Alicias: Toward an Objective Evaluation of Teacher Perfor mance 3 The traditional practice is teacher-centered in that it us es ratings about traits and behavioral patterns of the te acher, rather than those abou t the students. Of course, students are the reasons for existence of sc hools and teachers; and therefore, whatever happens or not happens about them in the name and proc ess of teaching should be the basis of measuring the effect iveness of said process. Implicit in the traditional scheme are some global and commonly accepted but essentially unvalidated assumptio ns about teacher tr aits and behavior, such as: (1) teacher performance is a monotonic in creasing function of educ ational attainment and/or professional seminars and in-s ervice trainings undertaken, and (2) there is a standard teacher classroom behavior against which indi vidual teacher behavior is measured. In regard to the first, there is no conv ergence of evidence showing that the more highly educationally qualified teachers are mo re effective in the cl assroom. The second is simply heroic. What is th at standard behavior? Does it make empirical sense—and, if so, in all or what subject ar eas? Who should define th is behavioral pattern? The principal or a professional bo dy? On what light would they do that? That of revelation (dogma) or that of science? By the way, what is the nature of teachi ng? Is it art or science? If it is art, then why can’t we just leave th e individual teacher alone to his own artistic devices? On the other hand, if it is science, where then is that unambiguous corpus of scientific knowledg e that predicts wi th great probability that, say, this particular teacher behavior will produce this much of this type of student achievement within this length of time? In this age of post-Einsteinian relativity (e.g., supersymmetry and superstrings are on the horizon), does it make sense to consider the nature of teaching as determi nistic as that? In any event, the traditional practice also moves against the flow of professional autonomy of the teacher who is licensed by th e state to practice his profession. This is anchored on the academic freedom of the teac her, which apparently is now a well-settled and universally acce pted principle. The Value-Added Analysis : Is This a Valid Att empt at Objectivity? The value-added model of teacher evaluation seeks to isolate the additional learning (the value added) that is presumed to have occurr ed at the end of a teachinglearning cycle, say, at the end of a term or school year—and by some mode of reasoning, attribute this increment to the teacher. Ernest Pascarella (1986) described this mo del as attempting to separate the net effects of instruction from pr evious ability or simp le maturation. He suggested ways to improve value-added assessment, namely: cro ss-sectional research design, methods of estimating the effect of a particular lear ning experience independent of students’ pre-learning differences, multiple regression analysis, analysis of joint or redundant effects not directly attributable to instru ction, and the development of causal models. (ERIC CD-ROM, 1985-1998). Likewise, he note d the possibility that not all students may benefit equally from the same experience. Th is is a reality that always happens in the classroom, and apparently this is somethin g that the value-added model is unable to capture. In 1998, Jill Berlin Slac k and Edward P. St. John use d a variant of the valueadded model—the sequential analysis—to exam ine the association of specific factors to test score improvement. Among others, their findings showed the significant impact of age, gender, school environment, and curri culum and instruction on improvement.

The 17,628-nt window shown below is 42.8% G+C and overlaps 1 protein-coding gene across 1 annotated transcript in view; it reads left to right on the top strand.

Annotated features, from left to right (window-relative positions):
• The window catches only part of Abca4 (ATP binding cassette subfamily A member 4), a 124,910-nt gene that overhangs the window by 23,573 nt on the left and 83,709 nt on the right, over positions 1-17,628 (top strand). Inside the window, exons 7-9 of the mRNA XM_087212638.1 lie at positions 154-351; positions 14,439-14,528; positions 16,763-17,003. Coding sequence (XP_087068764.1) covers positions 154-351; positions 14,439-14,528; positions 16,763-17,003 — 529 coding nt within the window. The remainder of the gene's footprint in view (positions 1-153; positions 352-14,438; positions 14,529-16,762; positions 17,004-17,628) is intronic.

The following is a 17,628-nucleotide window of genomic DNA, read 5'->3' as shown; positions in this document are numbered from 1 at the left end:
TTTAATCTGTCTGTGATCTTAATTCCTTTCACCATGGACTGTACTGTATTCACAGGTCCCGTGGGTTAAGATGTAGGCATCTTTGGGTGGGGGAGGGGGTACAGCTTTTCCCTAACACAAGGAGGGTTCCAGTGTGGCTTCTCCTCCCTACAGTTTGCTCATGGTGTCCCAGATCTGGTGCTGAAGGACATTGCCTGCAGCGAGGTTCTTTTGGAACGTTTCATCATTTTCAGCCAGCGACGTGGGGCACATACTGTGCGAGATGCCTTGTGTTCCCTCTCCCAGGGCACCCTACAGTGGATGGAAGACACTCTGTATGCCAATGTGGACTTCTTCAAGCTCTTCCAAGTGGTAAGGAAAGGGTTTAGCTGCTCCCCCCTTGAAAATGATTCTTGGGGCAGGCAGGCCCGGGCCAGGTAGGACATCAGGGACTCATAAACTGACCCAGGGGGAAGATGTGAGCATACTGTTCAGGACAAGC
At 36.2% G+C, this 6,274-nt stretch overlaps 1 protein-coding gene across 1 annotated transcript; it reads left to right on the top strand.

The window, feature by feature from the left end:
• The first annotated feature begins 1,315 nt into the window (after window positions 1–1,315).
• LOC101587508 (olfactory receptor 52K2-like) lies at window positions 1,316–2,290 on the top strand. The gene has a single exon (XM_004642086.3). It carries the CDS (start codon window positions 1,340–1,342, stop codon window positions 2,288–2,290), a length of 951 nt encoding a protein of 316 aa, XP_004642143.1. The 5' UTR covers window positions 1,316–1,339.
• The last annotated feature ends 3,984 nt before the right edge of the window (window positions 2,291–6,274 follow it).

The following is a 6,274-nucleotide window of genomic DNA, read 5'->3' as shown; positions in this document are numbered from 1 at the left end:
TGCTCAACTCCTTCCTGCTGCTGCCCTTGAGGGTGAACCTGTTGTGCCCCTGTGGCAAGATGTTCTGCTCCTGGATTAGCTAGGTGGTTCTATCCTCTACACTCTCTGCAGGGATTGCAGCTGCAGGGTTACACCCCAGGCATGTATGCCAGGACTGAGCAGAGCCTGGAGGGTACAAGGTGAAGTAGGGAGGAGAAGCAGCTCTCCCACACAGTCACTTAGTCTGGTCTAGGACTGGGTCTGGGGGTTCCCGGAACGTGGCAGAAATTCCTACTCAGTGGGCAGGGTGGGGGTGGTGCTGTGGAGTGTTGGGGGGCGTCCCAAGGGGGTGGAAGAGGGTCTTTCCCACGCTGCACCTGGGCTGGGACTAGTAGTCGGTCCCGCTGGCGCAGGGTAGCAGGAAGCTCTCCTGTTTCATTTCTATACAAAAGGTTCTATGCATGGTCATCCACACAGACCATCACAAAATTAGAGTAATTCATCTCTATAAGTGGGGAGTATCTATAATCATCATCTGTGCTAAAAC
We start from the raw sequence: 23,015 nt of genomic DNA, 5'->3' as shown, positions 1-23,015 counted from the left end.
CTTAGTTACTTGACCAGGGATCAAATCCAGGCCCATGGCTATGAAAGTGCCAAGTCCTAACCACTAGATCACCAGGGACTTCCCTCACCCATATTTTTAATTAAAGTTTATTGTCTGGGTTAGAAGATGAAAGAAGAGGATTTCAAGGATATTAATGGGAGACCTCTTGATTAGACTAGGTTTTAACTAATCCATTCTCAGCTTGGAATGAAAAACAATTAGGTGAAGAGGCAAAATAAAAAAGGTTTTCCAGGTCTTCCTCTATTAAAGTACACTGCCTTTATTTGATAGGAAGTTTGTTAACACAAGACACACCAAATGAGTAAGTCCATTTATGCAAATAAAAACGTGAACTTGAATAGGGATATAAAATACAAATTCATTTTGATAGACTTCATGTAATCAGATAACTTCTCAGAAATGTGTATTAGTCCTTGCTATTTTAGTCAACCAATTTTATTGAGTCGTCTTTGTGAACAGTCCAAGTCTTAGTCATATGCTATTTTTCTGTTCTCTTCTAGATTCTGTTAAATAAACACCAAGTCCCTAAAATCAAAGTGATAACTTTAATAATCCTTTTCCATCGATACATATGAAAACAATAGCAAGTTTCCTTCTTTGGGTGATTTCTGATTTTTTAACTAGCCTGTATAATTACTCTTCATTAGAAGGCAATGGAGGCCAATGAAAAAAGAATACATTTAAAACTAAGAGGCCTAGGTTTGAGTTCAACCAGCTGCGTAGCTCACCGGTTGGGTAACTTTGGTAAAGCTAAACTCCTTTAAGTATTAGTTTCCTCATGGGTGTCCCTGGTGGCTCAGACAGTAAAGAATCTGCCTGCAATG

Education Policy Analysis Archives Vol. 13 No. 30 4 However, their most consistent and significan t finding is that “hig her ability students were less likely to improve than lower ability st udents.” They argued that this finding is consistent with the Accelerated Schools phil osophy that “disadvantaged” students stand the most to gain from in novative teaching approaches (ERIC CD-ROM, 1985-1998) The Tennessee Value Adde d Assessment System (TVAAS) is arguably the most famous of such assessment sy stems. It was designed and operationalized by Dr. William Sanders, acknowledged by many as the valueadded analysis guru. He claims that by carefully tracking student progress over time — with his “mixed-model” statistical methodology—he can gauge student academic performance—and the teacher effect on that performance—that is more accura te and fair than earlier measures. Apparently, however, Dr. Sanders has no t cared to publis h a complete and detailed description of his model (other rese archers are encouraging him to do so in a refereed journal), so we rely on how others describe his model and/or his own general description of his model. For example, Jeff Archer (1999) describes Sanders’ approach as follows: While other researchers have spen t years struggling to control for differences in students’ backgrounds—such as family income and parents’ educational levels—Mr. Sander s lets each student act as his or her own control. To do that he focuses on gains, instead of raw scores, so that each student’s pe rformance is compared not with that of similar students, but against his or her own pa st performance. The tool he uses is called mixed-model methodology. Though written into the Tennessee school code, its exact operation is nearly incomprehensible to a layperson. (1999 Editorial Projects in Education, Vol. 18, Number 34, pp 26-28) It appears that Sanders atte mpted an improvemen t on traditional statistics, that is, an improvement on convention al trend or time-series analys is. Is it a multivariate analogue of a simple or even an interrupted time-series anal ysis? If so, how many time intervals are included in his mo del? Did he say more or less three years? Would that be adequate enough to yield a valid analysis? Anyway, consider the following example as mentioned by Archer. If a teacher taught just one student for one year and that student made poor progress, then traditional statistics would pred ict that the teacher’s next student would falter as well. However, on the other hand, Sanders’ mixedmodel would take that single result and predict that the next student would make gain s that would only be slightly worse than the average for all the teachers’ students. Archer described the mixedmodel as that involving a weighting of results based on how much information is available. He fu rther described the stat istical algorithm as a “magic” called “shrinkage estimation,” and what it yields is called a Best Linear Unbiased Predictor (BLUP). Sanders’ BLUP—Magical, Mystical. We may grant that Sanders’ BLUP is a magical algorithm—but, at least for now, its magic appears far too mystical to be clearly understood and appreciated by those dir ectly concerned—the ordinary classroom teachers and/or school princi pals. Indeed, he owes it to the interested readers—the